City expected to renew contract for horse patrols
CLEARWATER — Rudy and Smokey may not be as well-known as the Royal Canadian Mounted Police, but the city's police patrol horses are on the job keeping public parks safe.
The city council is expected to approve a new three-year agreement with the horses' owners Thursday that calls for the city to pay $300 a month plus mileage reimbursement for the service.
The city also will assume responsibility for costs associated with injuries or property damage that the horses may cause while on duty. If the animals are injured on the job, the city will agree to pay a maximum of $3,500 per horse for the term of the contract.
Rudy and Smokey are owned by police Officer Nancy Miller and volunteer Deborah Storey. The horses stay on property owned by Miller.
Annual expenses to feed, care and transport the horses tally to about $7,700, according to city records. The cost covers grain and hay, grooming supplies, hoof trimming, vaccinations and maintenance associated with the truck and trailer, which Miller owns and uses to transport the horses.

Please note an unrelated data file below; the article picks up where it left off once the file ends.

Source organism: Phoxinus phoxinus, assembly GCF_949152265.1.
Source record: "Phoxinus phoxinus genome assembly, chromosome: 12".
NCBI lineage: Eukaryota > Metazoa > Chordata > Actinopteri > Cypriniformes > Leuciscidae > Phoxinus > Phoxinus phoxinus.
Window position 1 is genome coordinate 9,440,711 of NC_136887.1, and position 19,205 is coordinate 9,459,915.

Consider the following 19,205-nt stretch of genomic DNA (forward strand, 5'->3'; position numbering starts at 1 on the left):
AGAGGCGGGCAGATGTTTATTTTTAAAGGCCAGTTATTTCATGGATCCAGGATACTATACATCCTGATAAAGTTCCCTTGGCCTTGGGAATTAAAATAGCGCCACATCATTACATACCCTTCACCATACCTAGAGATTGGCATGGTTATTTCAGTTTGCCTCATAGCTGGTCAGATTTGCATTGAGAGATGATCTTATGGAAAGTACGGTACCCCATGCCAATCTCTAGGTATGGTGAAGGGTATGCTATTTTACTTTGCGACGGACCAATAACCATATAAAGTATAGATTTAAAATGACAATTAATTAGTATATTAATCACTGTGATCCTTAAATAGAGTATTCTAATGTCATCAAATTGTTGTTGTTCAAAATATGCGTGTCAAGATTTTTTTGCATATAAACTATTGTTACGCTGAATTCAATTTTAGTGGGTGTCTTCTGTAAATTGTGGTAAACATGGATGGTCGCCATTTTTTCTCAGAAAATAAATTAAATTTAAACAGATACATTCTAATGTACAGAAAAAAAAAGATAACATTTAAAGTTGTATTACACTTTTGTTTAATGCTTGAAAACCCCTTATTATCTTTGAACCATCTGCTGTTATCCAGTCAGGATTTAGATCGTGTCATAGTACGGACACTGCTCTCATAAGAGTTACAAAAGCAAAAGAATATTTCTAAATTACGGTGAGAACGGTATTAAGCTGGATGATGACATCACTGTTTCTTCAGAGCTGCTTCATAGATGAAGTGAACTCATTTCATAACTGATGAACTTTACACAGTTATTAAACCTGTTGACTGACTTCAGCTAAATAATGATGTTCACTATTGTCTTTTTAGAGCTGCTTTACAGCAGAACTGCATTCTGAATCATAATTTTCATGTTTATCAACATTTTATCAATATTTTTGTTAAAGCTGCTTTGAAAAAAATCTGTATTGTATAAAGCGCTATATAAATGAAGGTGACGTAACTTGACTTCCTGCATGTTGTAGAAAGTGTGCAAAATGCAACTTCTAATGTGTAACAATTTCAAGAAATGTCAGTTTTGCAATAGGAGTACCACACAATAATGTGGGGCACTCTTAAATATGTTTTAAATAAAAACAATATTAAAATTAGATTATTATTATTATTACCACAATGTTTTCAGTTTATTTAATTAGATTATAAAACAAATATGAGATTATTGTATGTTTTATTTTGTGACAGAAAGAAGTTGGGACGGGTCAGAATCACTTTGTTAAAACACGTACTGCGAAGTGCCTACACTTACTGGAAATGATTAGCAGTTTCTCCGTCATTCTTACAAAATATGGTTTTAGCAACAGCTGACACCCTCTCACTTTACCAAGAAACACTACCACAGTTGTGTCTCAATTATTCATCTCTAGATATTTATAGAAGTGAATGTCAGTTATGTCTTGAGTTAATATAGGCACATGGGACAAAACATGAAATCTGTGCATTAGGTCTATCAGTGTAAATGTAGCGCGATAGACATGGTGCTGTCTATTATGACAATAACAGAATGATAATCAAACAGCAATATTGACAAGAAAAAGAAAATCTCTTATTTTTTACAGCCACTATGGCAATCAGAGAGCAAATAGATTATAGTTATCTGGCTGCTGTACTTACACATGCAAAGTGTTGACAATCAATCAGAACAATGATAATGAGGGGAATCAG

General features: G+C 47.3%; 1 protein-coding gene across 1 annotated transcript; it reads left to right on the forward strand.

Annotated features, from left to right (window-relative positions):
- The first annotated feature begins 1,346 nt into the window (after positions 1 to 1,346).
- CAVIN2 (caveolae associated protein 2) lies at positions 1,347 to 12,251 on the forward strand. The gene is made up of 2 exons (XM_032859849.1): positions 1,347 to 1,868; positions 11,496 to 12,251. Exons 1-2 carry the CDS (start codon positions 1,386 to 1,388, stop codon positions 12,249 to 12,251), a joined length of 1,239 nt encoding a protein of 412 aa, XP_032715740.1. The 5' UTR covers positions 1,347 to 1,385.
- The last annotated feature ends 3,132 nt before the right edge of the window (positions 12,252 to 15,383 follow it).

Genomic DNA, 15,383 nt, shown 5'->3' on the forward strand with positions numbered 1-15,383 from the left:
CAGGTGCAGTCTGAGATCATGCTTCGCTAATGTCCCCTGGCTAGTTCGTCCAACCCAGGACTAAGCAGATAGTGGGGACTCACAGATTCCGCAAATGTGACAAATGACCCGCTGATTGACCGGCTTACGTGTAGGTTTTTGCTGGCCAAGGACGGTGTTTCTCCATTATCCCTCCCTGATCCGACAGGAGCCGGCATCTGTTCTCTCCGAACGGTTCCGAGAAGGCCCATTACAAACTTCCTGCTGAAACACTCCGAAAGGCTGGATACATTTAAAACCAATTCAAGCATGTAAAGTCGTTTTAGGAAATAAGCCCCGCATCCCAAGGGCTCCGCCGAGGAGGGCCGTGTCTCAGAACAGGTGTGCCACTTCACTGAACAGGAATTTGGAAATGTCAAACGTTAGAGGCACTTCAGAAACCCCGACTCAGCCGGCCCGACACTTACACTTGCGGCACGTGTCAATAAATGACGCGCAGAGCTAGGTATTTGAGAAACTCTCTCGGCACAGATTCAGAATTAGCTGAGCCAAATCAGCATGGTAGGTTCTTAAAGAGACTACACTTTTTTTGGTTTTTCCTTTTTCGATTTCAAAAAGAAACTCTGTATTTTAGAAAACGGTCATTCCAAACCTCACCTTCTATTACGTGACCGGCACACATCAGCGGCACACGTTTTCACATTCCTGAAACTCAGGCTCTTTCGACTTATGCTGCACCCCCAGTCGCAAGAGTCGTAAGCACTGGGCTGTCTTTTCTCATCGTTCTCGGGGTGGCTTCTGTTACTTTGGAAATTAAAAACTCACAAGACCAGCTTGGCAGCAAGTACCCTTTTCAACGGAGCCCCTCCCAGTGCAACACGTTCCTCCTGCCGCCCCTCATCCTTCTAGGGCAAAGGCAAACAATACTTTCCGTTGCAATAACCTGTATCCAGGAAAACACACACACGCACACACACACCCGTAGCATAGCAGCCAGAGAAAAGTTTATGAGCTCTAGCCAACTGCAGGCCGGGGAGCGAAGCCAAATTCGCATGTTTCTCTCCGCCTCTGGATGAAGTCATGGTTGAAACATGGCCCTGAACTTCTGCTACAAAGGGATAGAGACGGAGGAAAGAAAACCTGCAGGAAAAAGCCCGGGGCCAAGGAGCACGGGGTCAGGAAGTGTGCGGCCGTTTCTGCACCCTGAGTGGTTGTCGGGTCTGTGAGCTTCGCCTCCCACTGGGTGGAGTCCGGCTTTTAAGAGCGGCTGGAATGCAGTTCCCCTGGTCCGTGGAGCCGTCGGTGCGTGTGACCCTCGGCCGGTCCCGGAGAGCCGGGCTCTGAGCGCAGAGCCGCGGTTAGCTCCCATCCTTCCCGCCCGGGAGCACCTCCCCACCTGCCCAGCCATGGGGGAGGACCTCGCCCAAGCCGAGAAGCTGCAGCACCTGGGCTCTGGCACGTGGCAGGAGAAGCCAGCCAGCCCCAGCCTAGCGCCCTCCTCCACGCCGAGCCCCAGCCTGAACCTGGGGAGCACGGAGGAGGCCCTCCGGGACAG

During a work session on Monday, Police Chief Anthony Holloway told the council that the city's first mounted police unit was established in 2011 to combat sexual cruising in Lake Chautauqua Park. A resident complained that his 10-year-old son was approached twice by men in the park. Undercover officers later arrested three men accused of trolling for casual sex.
Today, the city's equine unit is used to access areas where police vehicles or officers on foot cannot, according to the police chief. The unit patrols parks to increase police visibility, offer public assistance, deter crime and check for homeless camps.
The patrol area includes the Ream Wilson Trail, a 13-mile bicycling and pedestrian path, also known as the East West Trail that connects areas from Tampa Bay to Clearwater Beach. Plus, the unit patrols Wood Valley Park at 2816 Park Trail Lane and Cliff Stephens Park at 600 Fairwood Ave.
Holloway said the horses additionally provide a unique presence at events like National Night Out, which raises awareness of community policing, and at parades, ceremonial and honor guard affairs, and sporting venues like E.C. Moore Complex at 2780 Drew St. and Bright House Field, 601 Old Coachman Road.